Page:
Problems
13. Phase Transitions: Exact (or Almost Exact) Results for Various Models
13.1. One-dimensional fluid models
13.2. The Ising model in one dimension
13.3. The n-vector models in one dimension
13.4. The Ising model in two dimensions
13.5. The spherical model in arbitrary dimensions
13.6. The ideal Bose gas in arbitrary dimensions
13.7. Other models
Problems
14. Phase Transitions: The Renormalization Group Approach
14.1. The conceptual basis of scaling
14.2. Some simple examples of renormalization
14.3. The renormalization group: general formulation
14.4. Applications of the renormalization group
14.5. Finite-size scaling
Problems
15. Fluctuations and Nonequilibrium Statistical Mechanics
15.1. Equilibrium thermodynamic fluctuations
15.2. The Einstein-Smoluchowski theory of the Brownian motion
15.3. The Langevin theory of the Brownian motion
15.4. Approach to equilibrium: the Fokker-Planck equation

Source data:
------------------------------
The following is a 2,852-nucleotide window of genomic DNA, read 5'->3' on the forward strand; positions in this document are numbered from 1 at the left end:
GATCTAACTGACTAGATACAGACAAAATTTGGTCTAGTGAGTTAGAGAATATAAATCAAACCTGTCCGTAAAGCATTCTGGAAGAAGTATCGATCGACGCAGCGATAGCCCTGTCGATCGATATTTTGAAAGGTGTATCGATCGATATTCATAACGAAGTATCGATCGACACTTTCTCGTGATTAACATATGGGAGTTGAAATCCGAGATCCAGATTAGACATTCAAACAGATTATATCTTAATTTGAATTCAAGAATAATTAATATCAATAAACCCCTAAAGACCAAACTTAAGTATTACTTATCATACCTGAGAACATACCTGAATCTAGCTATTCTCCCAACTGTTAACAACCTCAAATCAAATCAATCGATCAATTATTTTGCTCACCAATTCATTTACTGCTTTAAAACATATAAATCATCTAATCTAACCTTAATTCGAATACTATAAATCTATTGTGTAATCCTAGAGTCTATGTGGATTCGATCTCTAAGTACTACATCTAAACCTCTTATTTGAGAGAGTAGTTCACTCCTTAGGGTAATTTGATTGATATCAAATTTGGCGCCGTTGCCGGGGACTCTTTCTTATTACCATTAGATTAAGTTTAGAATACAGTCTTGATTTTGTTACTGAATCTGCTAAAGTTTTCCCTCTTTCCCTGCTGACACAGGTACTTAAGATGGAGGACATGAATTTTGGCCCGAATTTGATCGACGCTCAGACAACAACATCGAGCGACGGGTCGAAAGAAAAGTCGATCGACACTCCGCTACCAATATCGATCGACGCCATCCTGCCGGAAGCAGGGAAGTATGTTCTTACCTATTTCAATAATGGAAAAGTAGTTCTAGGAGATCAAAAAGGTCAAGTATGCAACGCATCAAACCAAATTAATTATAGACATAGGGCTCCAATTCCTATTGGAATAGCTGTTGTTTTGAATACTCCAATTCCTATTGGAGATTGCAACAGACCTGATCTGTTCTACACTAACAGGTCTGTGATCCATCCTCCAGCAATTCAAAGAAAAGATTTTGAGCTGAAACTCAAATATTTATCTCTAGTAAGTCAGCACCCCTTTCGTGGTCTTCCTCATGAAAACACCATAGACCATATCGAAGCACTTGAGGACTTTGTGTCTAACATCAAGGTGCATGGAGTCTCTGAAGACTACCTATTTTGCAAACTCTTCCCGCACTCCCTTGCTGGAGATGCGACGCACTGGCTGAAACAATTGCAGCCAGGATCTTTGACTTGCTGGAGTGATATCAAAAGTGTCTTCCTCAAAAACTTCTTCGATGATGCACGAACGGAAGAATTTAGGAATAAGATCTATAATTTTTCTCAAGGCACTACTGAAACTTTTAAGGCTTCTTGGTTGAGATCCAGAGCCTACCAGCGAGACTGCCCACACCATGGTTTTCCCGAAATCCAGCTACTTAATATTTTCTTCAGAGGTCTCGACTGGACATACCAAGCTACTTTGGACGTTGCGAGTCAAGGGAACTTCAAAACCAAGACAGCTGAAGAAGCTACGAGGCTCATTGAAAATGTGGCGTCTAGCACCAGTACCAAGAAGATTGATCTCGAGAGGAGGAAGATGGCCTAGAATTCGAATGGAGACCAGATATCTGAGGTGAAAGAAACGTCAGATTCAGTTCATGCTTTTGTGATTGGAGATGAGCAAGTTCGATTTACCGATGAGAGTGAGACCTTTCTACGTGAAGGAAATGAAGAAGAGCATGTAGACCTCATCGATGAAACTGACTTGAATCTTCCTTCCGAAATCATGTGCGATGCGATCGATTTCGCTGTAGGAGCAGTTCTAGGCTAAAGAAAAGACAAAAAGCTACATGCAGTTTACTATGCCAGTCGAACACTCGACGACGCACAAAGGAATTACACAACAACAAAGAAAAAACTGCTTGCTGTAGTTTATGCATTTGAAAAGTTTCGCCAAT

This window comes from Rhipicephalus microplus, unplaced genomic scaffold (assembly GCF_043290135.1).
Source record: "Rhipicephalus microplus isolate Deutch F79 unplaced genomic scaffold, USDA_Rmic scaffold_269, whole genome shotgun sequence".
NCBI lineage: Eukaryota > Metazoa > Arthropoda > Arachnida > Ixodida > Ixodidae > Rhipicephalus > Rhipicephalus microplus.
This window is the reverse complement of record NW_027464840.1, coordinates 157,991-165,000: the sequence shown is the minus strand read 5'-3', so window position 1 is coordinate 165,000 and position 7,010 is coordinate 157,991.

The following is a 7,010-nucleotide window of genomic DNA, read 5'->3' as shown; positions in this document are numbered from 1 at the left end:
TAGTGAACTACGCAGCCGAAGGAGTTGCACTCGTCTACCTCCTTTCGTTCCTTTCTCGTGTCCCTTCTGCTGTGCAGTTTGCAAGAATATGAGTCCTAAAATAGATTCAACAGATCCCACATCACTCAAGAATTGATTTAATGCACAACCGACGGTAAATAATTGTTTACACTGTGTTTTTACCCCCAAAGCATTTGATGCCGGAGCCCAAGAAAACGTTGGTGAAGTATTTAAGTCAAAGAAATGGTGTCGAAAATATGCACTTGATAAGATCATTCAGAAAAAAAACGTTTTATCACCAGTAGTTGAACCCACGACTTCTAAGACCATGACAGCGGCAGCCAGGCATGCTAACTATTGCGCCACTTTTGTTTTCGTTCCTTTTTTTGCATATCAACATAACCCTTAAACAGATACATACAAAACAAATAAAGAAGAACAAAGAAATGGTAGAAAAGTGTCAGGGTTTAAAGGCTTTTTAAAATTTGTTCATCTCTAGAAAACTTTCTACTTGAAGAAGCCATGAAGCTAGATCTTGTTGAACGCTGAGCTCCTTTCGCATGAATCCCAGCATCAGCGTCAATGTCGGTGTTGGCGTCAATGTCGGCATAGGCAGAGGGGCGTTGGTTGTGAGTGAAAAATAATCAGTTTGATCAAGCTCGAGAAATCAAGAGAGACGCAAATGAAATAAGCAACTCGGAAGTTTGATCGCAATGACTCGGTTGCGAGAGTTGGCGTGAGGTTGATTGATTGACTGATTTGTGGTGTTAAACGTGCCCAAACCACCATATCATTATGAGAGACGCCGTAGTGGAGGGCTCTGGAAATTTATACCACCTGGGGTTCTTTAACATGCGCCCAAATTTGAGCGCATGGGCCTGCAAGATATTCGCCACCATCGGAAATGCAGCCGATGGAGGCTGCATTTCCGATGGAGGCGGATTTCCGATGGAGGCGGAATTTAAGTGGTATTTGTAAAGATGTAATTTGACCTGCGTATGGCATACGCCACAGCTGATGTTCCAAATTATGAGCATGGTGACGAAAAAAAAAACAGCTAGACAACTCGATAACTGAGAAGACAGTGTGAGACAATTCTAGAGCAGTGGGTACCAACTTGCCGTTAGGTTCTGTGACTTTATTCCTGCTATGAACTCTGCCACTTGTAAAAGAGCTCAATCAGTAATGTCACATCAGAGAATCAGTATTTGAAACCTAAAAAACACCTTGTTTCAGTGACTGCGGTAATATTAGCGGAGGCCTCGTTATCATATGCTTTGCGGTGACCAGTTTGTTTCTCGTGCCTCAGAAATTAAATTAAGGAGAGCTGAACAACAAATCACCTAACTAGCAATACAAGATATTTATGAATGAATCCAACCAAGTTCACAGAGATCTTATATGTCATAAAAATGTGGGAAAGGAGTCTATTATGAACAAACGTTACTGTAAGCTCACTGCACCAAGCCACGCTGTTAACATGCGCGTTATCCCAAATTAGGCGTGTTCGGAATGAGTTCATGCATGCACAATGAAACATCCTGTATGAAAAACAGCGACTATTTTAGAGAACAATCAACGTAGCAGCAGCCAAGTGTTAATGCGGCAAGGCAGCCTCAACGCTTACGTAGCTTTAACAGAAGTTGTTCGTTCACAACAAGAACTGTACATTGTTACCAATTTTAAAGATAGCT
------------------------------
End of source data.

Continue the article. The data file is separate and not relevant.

15.5. Spectral analysis of fluctuations: the Wiener-Khintchine theorem
15.6. The fluctuation-dissipation theorem
15.7. The Onsager relations
Problems
16. Computer Simulations
16.1. Introduction and statistics
16.2. Monte Carlo simulations
16.3. Molecular dynamics
16.4. Particle simulations
16.5. Computer simulation caveats
Problems
Appendices
A. Influence of boundary conditions on the distribution of quantum states
B. Certain mathematical functions
C. “Volume” and “surface area” of an n-dimensional sphere of radius R
D. On Bose-Einstein functions
E. On Fermi-Dirac functions
F. A rigorous analysis of the ideal Bose gas and the onset of Bose-Einstein condensation
G. On Watson functions
H. Thermodynamic relationships
I. Pseudorandom numbers
Bibliography
Index